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Protecting Loudspeakers: Using Limiters To Enhance LF While Keeping Things Under Control

Most loudspeaker systems have a limited excursion capability. The voice coil and cone assembly can travel only so far

While it’s nothing new to place a limiter immediately in front of a power amplifier to keep it from clipping, there is more that can be accomplished with a limiter to squeeze a bit more low-frequency performance out of a loudspeaker while keeping it within its safe operating area.

Most loudspeaker systems have a limited excursion capability.

The voice coil and cone assembly can travel only so far before the motor strength significantly decreases, the suspension (surround and/or spider) reaches its limits or both.

This excursion limit is generally known as Xmax. With knowledge of the Xmax of a given driver and the displacement response of this driver in a given enclosure it is possible use a limiter to provide protection from over excursion.

Most low frequency loudspeaker designs have increasing displacement with decreasing frequency.

This keeps the SPL output reasonably flat down to the cut-off frequency of the system. Below the cut-off frequency the SPL decreases while the displacement continues to increase.

In Figure 1 (below) we see the displacement response for a 15-inch loudspeaker driver in a vented enclosure.

The y-axis is labeled in mPa (millipascals) but the units are really mm (millimeters). EASERA displayed the RMS value of signals so the measurement data have been multiplied by 1.414 so that the display will correspond to the peak displacement of the cone as a function of frequency.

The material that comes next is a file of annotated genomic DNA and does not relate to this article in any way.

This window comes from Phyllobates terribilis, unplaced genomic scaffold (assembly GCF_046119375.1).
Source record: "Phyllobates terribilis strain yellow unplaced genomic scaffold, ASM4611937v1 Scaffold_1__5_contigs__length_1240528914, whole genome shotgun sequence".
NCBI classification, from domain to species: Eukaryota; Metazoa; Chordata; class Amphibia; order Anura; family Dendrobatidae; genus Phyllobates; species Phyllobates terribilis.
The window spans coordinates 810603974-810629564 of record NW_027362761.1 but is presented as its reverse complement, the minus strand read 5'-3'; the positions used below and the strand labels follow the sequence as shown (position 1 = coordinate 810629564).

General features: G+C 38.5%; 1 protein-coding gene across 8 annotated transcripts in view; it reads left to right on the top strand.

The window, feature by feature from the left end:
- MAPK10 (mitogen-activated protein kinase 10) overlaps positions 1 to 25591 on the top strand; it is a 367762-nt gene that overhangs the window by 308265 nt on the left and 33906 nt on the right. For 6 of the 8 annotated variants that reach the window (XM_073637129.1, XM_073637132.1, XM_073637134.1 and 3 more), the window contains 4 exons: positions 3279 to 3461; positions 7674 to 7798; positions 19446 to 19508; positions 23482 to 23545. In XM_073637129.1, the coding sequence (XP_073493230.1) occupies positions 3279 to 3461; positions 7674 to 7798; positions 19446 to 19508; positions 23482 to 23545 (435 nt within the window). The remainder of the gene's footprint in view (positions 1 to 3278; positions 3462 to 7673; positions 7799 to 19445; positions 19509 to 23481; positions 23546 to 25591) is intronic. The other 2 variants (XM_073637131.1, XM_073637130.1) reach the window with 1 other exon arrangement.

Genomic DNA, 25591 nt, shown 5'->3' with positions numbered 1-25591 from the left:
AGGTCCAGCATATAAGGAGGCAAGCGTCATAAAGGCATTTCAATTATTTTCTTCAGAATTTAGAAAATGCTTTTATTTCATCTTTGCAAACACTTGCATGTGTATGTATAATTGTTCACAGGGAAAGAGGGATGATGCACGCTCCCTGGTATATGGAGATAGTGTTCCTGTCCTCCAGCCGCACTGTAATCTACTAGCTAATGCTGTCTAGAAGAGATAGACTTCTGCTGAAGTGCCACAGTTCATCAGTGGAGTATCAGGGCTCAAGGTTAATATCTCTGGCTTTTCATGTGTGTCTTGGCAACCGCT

This measurement was made with an input of 4.0 Vrms (5.66 Vpeak). The dip in the curve at 54 Hz is due to the vented enclosure.

In the frequency region of vent tuning the displacement of the driver decreases and will reach a minimum at vent resonance.

For a linear system the displacement response will be directly proportional to the input voltage. This means that the displacement curve can be scaled up or down on the Y-axis as the input voltage is increase or decreased.

For example, we can see that at 100 Hz the displacement is 0.28 mm with an input of 5.66 Vpeak. If the input is 11.31 Vpeak the displacement at 100 Hz will be 0.56 mm.

Figure 1: Peak displacement of a woofer in a vented enclosure (red) and with a 40 Hz high pass filter (blue) with 4.0 Vrms swept sine input. Click to enlarge.

Doubling the voltage doubles the displacement. At relatively high input voltage the system may no longer remain linear due to power compression (voicecoil heating) as well as excursion limitations (both motor and suspension limits).

The former is a thermal issue related solely to the RMS voltage of the input signal. The latter is related to the peak voltage of the input signal.

Hopefully the program input signal to the loudspeaker system during normal use has a sufficiently high crest factor that Vrms and Vpeak are separated by at least a factor of four (12 dB). The measurements detailed here use a swept sine with a crest factor of 1.414 (3 dB).

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